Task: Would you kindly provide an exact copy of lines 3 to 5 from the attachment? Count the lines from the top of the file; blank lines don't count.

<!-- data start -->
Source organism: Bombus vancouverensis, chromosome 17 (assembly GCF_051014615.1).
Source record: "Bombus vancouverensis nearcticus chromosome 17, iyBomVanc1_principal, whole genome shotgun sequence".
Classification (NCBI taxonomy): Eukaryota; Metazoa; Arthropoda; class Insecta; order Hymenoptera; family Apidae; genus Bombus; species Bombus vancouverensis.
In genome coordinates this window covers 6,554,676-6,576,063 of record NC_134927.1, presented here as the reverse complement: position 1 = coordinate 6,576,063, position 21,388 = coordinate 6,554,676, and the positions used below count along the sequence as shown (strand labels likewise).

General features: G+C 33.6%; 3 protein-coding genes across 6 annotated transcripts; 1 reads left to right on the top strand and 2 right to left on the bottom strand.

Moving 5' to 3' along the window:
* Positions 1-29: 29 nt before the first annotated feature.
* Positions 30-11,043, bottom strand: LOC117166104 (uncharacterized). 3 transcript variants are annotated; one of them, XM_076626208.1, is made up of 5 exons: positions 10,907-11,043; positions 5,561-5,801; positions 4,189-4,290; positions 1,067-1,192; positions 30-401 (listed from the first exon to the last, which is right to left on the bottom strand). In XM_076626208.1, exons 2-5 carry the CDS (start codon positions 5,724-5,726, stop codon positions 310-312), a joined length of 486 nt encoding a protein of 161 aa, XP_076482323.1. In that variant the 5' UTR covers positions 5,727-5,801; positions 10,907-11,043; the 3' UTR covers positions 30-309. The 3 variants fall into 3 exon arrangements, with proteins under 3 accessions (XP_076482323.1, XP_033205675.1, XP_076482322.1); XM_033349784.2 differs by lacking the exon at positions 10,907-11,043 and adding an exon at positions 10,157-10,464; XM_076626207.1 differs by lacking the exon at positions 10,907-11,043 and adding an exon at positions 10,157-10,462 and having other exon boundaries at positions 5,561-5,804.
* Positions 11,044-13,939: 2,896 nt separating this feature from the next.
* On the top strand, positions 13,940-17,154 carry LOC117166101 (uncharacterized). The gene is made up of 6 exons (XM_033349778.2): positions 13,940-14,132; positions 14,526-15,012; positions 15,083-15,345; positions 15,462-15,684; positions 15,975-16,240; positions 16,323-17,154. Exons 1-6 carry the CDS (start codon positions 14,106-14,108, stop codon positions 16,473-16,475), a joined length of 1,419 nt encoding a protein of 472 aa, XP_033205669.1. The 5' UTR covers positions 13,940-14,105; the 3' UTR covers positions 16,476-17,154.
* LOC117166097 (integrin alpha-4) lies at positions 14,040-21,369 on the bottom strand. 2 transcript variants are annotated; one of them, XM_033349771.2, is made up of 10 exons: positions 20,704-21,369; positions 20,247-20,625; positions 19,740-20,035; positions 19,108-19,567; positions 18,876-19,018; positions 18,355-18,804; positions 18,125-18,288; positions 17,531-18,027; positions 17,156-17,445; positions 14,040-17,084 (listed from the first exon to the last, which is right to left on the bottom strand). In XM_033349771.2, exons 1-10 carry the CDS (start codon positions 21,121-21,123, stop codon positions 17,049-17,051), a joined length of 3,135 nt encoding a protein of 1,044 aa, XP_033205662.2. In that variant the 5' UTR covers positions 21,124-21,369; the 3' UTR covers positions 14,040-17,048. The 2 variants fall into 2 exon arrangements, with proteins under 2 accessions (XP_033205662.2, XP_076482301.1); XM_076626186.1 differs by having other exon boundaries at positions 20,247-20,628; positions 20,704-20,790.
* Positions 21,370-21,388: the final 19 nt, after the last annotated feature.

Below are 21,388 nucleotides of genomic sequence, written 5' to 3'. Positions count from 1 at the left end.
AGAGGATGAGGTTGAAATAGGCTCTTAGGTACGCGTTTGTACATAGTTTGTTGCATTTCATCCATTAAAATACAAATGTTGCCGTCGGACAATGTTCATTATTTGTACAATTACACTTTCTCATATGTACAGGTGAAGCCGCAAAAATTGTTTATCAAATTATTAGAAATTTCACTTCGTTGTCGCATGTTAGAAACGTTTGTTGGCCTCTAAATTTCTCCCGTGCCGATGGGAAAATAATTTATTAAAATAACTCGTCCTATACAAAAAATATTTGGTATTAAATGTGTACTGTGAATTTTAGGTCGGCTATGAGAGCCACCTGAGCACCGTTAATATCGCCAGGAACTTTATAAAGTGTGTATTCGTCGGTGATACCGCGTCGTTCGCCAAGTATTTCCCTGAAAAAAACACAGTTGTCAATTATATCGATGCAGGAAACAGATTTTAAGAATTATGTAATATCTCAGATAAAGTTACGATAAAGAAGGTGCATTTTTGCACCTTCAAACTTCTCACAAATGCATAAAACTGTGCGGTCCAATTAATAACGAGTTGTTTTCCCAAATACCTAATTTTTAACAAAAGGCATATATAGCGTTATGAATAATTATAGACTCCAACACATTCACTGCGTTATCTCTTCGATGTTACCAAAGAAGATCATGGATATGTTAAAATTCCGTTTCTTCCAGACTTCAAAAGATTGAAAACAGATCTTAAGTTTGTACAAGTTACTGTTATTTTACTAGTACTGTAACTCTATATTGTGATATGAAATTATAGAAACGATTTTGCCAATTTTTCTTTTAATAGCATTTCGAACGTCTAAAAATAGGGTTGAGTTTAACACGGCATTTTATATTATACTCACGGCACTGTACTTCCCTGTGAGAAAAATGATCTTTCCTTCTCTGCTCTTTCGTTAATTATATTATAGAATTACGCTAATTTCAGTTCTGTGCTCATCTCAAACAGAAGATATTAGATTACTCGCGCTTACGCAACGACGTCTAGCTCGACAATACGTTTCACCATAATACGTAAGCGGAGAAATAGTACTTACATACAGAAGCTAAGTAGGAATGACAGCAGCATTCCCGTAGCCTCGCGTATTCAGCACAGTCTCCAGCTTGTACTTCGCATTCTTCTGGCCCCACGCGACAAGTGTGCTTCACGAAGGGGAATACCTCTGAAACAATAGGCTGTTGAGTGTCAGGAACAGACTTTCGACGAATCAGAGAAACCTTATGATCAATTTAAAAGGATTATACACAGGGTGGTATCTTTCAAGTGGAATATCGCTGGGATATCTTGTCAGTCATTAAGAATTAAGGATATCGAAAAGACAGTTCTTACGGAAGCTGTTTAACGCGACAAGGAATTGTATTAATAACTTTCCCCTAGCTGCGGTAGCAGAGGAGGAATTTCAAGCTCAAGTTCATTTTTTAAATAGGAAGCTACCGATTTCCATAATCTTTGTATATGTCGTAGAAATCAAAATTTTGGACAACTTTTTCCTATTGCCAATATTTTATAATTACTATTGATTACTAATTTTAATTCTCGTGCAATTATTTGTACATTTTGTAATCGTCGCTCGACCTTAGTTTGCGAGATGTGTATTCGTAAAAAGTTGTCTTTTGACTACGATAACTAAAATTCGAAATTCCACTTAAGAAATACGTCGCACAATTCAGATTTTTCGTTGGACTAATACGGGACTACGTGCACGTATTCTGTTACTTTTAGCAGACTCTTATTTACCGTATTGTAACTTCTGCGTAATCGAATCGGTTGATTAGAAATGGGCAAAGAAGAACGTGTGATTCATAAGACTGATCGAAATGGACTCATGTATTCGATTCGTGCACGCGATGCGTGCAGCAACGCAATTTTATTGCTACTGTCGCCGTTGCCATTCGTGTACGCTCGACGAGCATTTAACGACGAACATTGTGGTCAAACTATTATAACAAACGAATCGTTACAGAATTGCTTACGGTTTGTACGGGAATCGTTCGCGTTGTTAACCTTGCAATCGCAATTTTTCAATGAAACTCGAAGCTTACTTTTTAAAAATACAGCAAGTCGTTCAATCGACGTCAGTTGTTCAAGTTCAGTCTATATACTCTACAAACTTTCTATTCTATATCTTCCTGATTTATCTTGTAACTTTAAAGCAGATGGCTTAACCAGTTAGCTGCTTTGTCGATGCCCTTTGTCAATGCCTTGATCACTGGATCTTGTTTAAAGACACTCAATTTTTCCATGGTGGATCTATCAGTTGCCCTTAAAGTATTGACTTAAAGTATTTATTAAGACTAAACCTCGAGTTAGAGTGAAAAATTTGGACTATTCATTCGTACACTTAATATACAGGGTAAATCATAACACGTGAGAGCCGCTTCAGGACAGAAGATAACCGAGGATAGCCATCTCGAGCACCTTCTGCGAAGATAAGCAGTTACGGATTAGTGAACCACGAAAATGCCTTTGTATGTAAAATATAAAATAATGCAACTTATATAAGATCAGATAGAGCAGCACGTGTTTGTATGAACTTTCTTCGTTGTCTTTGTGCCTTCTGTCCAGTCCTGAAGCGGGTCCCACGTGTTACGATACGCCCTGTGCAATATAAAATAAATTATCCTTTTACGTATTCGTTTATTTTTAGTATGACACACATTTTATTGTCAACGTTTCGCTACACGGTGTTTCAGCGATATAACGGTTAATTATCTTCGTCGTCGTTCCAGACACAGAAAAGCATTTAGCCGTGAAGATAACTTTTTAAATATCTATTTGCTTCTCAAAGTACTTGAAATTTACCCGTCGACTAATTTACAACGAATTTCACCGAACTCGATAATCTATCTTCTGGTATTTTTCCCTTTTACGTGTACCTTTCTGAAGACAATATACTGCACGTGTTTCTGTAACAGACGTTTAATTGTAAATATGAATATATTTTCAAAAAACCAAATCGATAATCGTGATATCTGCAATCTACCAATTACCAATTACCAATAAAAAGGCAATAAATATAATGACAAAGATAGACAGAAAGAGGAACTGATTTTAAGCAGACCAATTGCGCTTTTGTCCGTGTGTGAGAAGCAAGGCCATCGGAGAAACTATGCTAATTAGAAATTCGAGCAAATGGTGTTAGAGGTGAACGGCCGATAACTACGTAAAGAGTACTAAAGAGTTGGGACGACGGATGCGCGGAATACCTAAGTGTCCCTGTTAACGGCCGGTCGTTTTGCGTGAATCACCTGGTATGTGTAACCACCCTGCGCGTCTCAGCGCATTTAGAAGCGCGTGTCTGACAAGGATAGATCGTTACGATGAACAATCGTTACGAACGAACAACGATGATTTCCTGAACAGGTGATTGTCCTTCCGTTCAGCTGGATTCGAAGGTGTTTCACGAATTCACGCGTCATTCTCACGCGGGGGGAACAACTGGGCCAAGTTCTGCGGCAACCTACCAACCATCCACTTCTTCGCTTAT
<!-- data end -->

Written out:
Classification (NCBI taxonomy): Eukaryota; Metazoa; Arthropoda; class Insecta; order Hymenoptera; family Apidae; genus Bombus; species Bombus vancouverensis.
In genome coordinates this window covers 6,554,676-6,576,063 of record NC_134927.1, presented here as the reverse complement: position 1 = coordinate 6,576,063, position 21,388 = coordinate 6,554,676, and the positions used below count along the sequence as shown (strand labels likewise).

General features: G+C 33.6%; 3 protein-coding genes across 6 annotated transcripts; 1 reads left to right on the top strand and 2 right to left on the bottom strand.